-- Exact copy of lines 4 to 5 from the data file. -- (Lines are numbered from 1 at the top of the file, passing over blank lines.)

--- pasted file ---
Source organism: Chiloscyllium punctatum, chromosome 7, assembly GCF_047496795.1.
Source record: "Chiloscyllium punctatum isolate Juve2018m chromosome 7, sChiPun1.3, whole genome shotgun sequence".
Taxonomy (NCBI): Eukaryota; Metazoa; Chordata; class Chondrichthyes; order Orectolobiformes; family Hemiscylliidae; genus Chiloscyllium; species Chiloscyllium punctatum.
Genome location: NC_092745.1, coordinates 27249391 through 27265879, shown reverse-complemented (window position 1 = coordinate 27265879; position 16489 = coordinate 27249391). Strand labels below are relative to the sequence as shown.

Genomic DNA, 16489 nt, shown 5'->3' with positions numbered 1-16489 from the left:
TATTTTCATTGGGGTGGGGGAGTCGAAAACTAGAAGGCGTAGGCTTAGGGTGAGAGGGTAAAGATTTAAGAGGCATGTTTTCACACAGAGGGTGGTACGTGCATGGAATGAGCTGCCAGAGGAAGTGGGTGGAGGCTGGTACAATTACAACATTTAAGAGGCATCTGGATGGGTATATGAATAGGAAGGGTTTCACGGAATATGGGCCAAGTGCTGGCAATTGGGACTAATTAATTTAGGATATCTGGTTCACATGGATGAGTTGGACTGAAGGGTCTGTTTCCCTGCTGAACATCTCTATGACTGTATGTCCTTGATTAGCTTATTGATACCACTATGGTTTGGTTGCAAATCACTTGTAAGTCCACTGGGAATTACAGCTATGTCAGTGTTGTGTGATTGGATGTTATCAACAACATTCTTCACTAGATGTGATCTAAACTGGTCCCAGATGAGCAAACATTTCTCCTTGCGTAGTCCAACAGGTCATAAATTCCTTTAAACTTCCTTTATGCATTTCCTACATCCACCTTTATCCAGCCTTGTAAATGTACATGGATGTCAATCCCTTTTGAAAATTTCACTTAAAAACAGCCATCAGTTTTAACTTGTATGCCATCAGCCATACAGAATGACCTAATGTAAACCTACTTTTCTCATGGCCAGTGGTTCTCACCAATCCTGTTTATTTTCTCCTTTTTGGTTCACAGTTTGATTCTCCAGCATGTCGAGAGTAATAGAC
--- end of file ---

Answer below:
Genome location: NC_092745.1, coordinates 27249391 through 27265879, shown reverse-complemented (window position 1 = coordinate 27265879; position 16489 = coordinate 27249391). Strand labels below are relative to the sequence as shown.

Genomic DNA, 16489 nt, shown 5'->3' with positions numbered 1-16489 from the left: